Morbius is Badius

Much delayed and helmed by Jared Leto, Morbius disappoints in every way.

The worst thing a superhero movie can do at this point, besides offending Martin Scorsese, is to be boring. These movies are meant to lull us through plane journeys or entertain when all our brains crave are good-looking magic people squeezed into ludicrous outfits and flying around with some kind of moral dilemma that makes them need to kiss and kill.

Unless you have a third reason for watching these movies, like you can’t sleep, I recommend avoiding director Daniel Espinosa’s Morbius. Tedious and silly, it regales us with the origin story of another character dusted off from the very back shelf of a comic bookstore. Dr. Michael Morbius, stonily played by legendary Method artiste Jared Leto, suffers from a debilitating blood disorder that he has dedicated his entire career to trying to cure. After rejecting a Nobel Prize for completely unclear reasons, he injects himself with bat DNA, turns into a super-strong vampire man, murders a bunch of people on a boat and CGI takes over his face. 

Jared Leto and CGI in Morbius

For a movie marketed as an origin tale, there is a good chunk of the story just skimmed over. Like you can hear the writers in their pitch just going: “Well, there’s a sick boy, blah blah blah, he becomes a vampire, blah blah blah, oh, now there’s a villain, blah blah blah, he kisses a girl, the end, let’s make money!” Matt Smith is cast as Milo Morbius, an inexplicably rich man and Morbius’s childhood friend/adoptive brother. Suffering from the same disease as his pal, he sneakily injects himself with bat juice and morphs into a bad boy. Kudos to Smith for trying to make this fun by dancing for about five seconds. While Leto’s Morbius is mad at himself for suddenly wanting to drink blood, Smith’s Morbius is all for it. The rest of the movie is them figuring that out while throwing themselves around in a whoosh of colours.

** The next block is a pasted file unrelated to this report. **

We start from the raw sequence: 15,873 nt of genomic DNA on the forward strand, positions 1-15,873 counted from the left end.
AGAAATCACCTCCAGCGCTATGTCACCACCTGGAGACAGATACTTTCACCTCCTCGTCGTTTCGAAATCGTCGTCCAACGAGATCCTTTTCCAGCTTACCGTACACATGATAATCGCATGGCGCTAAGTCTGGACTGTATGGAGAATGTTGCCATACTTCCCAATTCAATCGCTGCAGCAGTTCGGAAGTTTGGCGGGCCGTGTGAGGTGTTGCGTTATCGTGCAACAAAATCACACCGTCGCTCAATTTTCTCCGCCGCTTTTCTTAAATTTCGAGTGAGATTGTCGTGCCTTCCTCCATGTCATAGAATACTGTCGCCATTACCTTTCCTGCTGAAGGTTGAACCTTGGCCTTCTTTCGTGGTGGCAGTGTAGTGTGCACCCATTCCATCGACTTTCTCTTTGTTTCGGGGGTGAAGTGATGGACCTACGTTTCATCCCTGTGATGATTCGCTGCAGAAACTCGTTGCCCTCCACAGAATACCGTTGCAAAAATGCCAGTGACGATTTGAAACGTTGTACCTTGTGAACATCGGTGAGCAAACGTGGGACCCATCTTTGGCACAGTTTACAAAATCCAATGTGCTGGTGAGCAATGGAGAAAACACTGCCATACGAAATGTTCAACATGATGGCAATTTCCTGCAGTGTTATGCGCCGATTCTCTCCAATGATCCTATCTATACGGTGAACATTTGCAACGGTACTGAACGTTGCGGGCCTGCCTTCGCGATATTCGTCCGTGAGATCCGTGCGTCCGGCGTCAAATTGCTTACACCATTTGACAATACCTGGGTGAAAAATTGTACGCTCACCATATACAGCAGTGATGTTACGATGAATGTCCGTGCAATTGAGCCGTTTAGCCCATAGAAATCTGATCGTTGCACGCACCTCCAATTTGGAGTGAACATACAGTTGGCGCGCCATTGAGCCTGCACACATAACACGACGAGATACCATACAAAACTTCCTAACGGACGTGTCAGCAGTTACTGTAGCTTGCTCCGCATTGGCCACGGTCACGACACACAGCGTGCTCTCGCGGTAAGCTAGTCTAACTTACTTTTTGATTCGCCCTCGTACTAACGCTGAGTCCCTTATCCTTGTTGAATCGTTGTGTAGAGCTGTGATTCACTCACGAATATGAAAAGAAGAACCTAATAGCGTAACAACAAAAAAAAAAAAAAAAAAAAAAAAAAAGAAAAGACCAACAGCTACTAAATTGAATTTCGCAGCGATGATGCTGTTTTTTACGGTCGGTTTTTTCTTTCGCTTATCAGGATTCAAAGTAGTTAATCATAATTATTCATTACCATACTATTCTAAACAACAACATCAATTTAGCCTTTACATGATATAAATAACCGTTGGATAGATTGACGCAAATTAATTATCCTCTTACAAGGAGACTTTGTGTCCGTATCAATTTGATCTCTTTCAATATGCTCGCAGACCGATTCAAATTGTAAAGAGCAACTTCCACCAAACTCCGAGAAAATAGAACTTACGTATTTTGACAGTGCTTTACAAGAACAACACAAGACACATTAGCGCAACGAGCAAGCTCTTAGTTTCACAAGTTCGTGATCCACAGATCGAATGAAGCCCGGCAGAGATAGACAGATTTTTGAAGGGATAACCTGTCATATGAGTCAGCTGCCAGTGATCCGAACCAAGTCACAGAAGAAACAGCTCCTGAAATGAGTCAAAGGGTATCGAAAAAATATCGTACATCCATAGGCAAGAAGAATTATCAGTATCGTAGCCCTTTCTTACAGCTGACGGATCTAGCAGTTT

Standing aimlessly on the sideline of these fight scenes are your usual suspects: the love interest (Adria Arjona as Martine Bancroft), the comic relief (Al Madrigal as the very not funny Agent Rodriguez), the good-cop ally (Tyrese Gibson as Simon Stroud) and whoever shows up in the post-credit scenes to let you know that there will, unfortunately, be more of this soon. I know a portion of the population believes Leto to be a good actor, perhaps because of his uncanny ability to quickly lose or gain weight and sometimes do funny voices, but he is phoning it in with this one. The Buffy-like vampire face effects and curtain of jet-black hair are doing all the work here while he barely blinks throughout. Maybe there are behind-the-scenes Method stories we haven’t heard yet, like the actor lived with a bat for a year or drank blood for the role, and that would at least make Morbius a little bit interesting from an anthropological perspective.

If you’ve managed to keep up with everything Marvel does and don’t giggle at “the multiverse,” you’ll know that Morbius is part of Sony’s little Spider-Man world and not an official addition to the infinite MCU we now live in. Regardless, it’ll all be one big movie eventually anyway, and this is a missed opportunity to delve into the world of monsters and vampires. It would have been more satisfying to go full-on goofy like the Venom movies or really lean into the horror. Instead, this is stuck in a bland in-between. Hopefully, they don’t botch it as badly when they add in Morbius’s comic-book nemesis and remake Blade. ■

Morbius, directed by Daniel Espinosa

Morbius opens in Montreal theatres on Friday, April 1.

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